Math Class Drops the Mic

A blog about teaching, with an emphasis on math.

Monday, October 26, 2015

Predicting The Great Pumpkin

Thanks to Doc Running who has organized a Halloween blog hop, you are in for a treat from several great math teachers! I've got a big story for you that I hope you'll share with students, and links to more great resources. Read on!

I always smile when I think about the scene in Big where giant Tom Hanks is coincidentally eating a tiny ear of corn. Partly I smile because it’s great comedy—he approaches the task with a seriousness reminiscent of Chaplin eating his shoe.

But I also like this scene because science! Corn (more precisely, maize) was domesticated
around 9000 years ago. Like all domesticated plants, maize has a wild ancestor, in this case a Central American grass called teosinte. The seeds have hard shells and look like rocks when dry to be camouflaged against the ground. They didn’t want to be eaten!
University of Wisconsin-Madison
But early farmers selected the most edible and planted them, continuing the process until they created miniature versions of our modern maize. Below are the ancient cobs that archeologists found, measuring just 6 cm ( 2.4 inches). Was Tom Hanks eating a variety of domesticated maize from 4200 BC?

Proceedings on the National Academy of Sciences of the United States of America

Well no, he was actually eating baby corn—modern maize harvested tiny. But still, it’s amaizing how big domesticated corn is compared to its wild ancestor! Impressed? Well then, consider the giant pumpkin. This record holder from 2014 weighed 2323 pounds!

Great Pumpkin Commonwealth
Is this just a normal pumpkin that’s been overfed, or is it some genetic freak? A little of both. The seeds of a monster can sell for thousands of dollars as growers select the genes for giants. But they also tend to these plants with a care usually reserved for royalty—fertilizing, watering, removing pests and turning the pumpkin to avoid cracking or rot over 4 months of growing. And these farmers are doing a great job—nearly every year there has been a new record for heaviest pumpkin ever. In 1976, the record pumpkin weighed only 451 pounds.

In interviews, growers and botanists agree that the records will continue to fall, with some speculating that a 4000 pound pumpkin is close at hand. That’s about the weight of a Ford Taurus! Does the math support this prediction? Let’s look at a graph. The x-axis represents the year and the y-axis represents the weight of the world-record pumpkin for that year.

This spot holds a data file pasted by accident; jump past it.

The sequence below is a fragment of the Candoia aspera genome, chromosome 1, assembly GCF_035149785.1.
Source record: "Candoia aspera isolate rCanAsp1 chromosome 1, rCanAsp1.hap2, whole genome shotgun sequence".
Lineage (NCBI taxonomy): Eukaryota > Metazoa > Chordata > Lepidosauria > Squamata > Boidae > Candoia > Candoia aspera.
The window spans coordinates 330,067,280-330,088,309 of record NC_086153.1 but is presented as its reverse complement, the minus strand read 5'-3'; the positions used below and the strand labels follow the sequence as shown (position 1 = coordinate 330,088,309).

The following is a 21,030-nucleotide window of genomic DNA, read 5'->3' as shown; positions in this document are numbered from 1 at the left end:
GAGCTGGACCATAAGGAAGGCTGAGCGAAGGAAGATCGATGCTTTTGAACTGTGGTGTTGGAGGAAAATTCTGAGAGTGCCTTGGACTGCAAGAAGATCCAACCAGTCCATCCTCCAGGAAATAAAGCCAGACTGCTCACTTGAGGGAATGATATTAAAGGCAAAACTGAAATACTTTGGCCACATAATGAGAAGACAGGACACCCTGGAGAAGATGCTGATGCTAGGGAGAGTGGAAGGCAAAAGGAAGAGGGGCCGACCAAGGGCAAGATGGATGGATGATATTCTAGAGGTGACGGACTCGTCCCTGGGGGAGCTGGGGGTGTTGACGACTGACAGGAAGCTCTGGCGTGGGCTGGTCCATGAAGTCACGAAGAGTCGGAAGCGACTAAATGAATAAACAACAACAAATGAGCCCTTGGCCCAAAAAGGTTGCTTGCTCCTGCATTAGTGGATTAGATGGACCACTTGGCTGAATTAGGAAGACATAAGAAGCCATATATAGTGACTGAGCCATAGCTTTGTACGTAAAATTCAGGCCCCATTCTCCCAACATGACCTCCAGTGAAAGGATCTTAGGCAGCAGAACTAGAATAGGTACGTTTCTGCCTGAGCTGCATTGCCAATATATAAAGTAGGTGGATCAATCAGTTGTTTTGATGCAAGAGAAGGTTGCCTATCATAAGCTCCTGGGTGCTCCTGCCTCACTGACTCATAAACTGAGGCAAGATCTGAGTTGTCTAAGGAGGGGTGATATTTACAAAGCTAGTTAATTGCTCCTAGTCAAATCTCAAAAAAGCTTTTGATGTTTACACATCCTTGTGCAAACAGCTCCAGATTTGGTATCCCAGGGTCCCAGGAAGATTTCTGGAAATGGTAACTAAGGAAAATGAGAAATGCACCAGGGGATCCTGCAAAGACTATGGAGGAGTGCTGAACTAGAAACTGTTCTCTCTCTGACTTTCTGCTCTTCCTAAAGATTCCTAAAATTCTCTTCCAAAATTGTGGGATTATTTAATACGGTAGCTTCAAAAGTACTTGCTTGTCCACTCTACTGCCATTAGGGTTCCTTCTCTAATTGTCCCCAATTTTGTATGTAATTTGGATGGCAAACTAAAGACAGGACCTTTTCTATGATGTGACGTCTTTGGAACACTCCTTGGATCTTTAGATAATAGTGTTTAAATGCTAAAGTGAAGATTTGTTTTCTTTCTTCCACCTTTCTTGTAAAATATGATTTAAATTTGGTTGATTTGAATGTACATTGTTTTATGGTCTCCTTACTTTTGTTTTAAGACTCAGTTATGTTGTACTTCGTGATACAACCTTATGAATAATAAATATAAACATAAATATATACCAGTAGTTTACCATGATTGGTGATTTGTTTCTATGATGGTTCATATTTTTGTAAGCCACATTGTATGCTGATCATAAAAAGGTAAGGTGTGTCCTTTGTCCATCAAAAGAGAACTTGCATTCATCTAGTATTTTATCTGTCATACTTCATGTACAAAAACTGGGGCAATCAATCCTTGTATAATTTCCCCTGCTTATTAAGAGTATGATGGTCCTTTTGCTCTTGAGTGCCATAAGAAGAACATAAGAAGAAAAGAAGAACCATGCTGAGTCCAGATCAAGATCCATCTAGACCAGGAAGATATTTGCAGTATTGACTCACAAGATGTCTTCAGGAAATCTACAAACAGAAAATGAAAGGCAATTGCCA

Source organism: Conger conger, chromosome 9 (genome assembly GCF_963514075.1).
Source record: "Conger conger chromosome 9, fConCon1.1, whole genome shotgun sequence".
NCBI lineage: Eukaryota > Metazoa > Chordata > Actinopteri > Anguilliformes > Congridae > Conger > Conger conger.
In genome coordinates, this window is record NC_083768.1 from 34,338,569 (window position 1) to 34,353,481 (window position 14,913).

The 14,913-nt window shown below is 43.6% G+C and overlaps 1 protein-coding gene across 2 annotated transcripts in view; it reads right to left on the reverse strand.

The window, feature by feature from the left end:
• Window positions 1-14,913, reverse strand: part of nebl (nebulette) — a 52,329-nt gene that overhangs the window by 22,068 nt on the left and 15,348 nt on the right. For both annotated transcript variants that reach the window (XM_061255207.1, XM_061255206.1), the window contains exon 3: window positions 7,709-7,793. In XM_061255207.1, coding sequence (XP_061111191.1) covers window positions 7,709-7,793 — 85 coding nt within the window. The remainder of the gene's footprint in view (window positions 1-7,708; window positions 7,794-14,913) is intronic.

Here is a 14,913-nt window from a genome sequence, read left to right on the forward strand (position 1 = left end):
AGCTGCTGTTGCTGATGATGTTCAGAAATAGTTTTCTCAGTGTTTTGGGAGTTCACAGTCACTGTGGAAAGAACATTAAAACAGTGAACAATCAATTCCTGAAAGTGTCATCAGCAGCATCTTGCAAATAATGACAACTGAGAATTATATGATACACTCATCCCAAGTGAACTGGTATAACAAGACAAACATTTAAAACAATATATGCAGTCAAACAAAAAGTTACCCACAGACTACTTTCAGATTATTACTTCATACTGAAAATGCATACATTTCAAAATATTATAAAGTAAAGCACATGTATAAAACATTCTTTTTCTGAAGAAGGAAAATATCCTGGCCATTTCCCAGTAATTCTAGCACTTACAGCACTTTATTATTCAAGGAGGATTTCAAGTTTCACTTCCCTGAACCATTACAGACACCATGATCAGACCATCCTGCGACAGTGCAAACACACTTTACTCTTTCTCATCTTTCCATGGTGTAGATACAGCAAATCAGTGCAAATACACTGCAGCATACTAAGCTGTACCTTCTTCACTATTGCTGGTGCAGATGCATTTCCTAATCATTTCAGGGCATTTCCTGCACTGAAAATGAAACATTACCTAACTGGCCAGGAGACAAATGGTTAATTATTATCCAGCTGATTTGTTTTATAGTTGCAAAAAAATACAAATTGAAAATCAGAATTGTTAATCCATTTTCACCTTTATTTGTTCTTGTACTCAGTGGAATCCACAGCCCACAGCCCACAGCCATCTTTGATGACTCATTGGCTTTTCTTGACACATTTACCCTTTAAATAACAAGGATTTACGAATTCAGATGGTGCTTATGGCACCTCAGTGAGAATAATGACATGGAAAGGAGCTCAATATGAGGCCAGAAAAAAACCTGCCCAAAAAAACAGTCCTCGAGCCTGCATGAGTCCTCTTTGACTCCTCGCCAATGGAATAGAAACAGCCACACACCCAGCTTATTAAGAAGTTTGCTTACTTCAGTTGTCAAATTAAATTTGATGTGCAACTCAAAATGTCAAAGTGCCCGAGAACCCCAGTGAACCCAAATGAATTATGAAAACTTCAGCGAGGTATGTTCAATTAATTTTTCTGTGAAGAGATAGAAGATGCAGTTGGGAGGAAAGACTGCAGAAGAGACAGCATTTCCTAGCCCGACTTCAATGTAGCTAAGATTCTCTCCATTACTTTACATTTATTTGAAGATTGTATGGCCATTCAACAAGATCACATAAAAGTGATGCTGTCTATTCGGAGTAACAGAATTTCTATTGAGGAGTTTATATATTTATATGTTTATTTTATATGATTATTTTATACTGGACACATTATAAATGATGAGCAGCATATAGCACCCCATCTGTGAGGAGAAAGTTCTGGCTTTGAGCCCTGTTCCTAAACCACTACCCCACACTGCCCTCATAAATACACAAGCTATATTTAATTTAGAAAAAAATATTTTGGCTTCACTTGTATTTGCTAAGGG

Performing a linear regression is the statistical process of finding the line of best fit for the data:

Wow, fits pretty well, doesn’t it? Hefty slope, right? And yet we can see that starting in 2007, the mass of the pumpkins has often increased at a faster rate than 46.7 pounds per year. Does this mean that a quadratic function would do better? Or how about an exponential function?

The quadratic does better than the linear function, and the exponential model seems even better. So let's take the risk and use the exponential to make a prediction. The exponential model predicts the world record in 2015 will be….2252 pounds! Wait, that’s not a world record! The world record is 2323 pounds set last year, and look on the graph—it was pretty far above the exponential curve—a really special pumpkin in the march of the greats. There’s still time for a record breaker, but the biggest pumpkin so far this year is 2230 pounds. I don’t think the record will fall this year, but what do you think?

Either way, pumpkins have come a long way from their humble, wild ancestral origins:

"Cucurbita texana 2" by John D. Byrd, Mississippi State University
Congratulations pumpkin growers. Tom Hanks and maize both grew, but you have truly redefined what it means to grow big!

Now for a couple treats! First off, I made the above graphs using Desmos. I still like and use Geogebra, but I have to praise the uncluttered, intuitive structure of Desmos. Sliders and regressions which take a little work in Geogebra are quick, easy, and they look good right away in Desmos. And of course it's free and you store stuff in your account on their servers. Go try it! Secondly, if you like this post and want to share this adventure with your kids, get the mission for Predicting the Great Pumpkin! Here's another fun one: my Halloween freebie, Candy Jar Estimate. Oh, and check out these other great treats from excellent math teachers!


  1. Love this. What a great way to connect linear regression.


    1. Thanks Doc, I had a lot of fun with this one and I think the students will too!

  2. This is so cool! I love the progression of trying to model the data with various functions. I may recommend students look at this data when we complete our scatter plot project later in the year. Thanks for sharing!

    1. Thanks Amanda, I like that part of it too! The data, in addition to being well-organized in the mission that is for sale, is also at the Great Pumpkin Commonwealth, which is a real thing, amazingly. Here is their website:

  3. This is a great way to incorporate the fall season into a math lesson!

  4. I teach at a core heavy school, with teachers (great teachers!) that are concerned with doing only activities that are aligned. Sometimes you just have to do fun stuff, and I love when you can mix both!! Great job!

    1. Yeah, absolutely! I think that if we are successful at generating curiosity and drawing students in, they end up with a deeper understanding of the content of the standards. It's tough to find the balance between allowing time and space for students to be curious and creative while battling to get through everything, so I empathize with teachers who struggle given the time, class size and prep time constraints. Hopefully we can get to a place where teachers are provided more of the conditions which allow this kind of exploration. Thanks for the comment!